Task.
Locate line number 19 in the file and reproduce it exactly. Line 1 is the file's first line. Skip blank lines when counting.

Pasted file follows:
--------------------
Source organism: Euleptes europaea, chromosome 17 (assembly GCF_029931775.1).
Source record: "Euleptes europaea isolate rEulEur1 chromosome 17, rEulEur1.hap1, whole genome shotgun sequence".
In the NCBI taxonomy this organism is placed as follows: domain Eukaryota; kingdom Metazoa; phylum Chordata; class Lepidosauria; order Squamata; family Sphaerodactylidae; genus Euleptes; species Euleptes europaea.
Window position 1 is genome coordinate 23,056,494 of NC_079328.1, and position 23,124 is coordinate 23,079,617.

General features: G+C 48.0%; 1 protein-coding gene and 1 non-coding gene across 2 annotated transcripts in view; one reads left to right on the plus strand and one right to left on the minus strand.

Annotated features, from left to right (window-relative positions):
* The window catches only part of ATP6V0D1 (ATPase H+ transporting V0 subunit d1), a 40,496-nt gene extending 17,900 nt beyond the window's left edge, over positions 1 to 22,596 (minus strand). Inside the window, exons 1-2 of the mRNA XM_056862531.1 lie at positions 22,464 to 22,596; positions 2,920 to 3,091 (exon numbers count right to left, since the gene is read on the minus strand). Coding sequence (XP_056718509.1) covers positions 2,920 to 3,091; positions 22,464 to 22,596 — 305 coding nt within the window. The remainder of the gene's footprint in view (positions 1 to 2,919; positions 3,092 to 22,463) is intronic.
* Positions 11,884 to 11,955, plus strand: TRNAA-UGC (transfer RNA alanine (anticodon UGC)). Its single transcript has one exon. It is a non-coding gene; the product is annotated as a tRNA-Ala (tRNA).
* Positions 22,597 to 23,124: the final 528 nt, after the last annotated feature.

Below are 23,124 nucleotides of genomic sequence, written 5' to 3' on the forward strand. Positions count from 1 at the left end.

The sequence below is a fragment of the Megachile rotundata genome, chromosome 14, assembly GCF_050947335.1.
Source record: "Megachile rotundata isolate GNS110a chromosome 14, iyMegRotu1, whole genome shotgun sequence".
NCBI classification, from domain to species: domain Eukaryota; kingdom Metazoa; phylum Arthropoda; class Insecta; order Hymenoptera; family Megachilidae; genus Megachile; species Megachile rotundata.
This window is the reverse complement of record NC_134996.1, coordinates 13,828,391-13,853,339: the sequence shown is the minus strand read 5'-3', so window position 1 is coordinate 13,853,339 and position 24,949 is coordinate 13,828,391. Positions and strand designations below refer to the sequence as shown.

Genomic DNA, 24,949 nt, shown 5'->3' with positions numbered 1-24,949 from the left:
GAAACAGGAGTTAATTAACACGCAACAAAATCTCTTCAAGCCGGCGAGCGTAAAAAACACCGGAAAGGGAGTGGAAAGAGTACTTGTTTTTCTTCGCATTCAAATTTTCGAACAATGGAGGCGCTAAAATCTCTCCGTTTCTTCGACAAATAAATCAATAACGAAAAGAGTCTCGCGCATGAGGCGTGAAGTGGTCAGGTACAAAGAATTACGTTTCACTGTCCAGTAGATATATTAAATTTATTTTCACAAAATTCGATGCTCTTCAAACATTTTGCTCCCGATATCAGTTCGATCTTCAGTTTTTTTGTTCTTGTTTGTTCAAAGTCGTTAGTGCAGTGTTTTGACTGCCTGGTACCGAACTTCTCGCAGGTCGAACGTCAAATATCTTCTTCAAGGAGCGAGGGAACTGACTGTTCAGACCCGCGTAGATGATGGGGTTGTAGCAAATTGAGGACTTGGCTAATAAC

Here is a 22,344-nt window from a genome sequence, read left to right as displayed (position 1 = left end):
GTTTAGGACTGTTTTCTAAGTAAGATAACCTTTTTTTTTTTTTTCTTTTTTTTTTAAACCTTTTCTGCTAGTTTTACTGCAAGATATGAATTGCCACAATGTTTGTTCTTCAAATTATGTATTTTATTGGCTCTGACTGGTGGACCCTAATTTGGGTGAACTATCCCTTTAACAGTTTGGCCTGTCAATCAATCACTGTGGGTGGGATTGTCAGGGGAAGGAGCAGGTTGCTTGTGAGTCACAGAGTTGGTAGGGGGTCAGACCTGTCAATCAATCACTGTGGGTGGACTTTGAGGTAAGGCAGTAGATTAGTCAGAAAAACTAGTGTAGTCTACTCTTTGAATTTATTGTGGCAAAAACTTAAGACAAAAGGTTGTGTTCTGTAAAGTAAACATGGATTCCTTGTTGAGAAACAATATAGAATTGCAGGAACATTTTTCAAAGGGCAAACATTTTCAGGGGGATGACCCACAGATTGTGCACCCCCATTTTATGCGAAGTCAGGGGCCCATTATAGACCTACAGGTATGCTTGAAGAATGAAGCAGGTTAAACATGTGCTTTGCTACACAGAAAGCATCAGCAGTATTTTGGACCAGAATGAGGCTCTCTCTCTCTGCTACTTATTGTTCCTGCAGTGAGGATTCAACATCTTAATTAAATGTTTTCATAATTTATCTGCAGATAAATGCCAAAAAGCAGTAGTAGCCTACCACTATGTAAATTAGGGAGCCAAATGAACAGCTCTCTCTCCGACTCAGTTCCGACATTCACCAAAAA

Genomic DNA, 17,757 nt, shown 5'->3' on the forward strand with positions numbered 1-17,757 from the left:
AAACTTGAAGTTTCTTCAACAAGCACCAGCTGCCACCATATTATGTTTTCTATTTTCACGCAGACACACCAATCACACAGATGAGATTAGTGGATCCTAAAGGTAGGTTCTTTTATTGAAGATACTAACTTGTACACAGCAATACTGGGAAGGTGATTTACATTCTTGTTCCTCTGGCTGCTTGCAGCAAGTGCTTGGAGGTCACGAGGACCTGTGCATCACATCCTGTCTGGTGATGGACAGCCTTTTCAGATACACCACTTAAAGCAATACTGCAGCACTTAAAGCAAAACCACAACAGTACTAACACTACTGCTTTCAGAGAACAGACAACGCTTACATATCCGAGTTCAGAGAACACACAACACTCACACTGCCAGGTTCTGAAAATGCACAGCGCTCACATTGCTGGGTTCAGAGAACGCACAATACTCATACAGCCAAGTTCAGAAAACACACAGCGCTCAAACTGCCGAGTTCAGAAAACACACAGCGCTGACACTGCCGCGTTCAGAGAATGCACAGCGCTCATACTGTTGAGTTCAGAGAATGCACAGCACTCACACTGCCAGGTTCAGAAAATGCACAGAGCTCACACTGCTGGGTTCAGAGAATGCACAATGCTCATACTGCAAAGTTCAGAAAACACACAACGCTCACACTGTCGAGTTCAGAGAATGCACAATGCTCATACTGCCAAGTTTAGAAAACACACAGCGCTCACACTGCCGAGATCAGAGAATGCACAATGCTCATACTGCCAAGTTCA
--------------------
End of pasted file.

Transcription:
Genomic DNA, 17,757 nt, shown 5'->3' on the forward strand with positions numbered 1-17,757 from the left: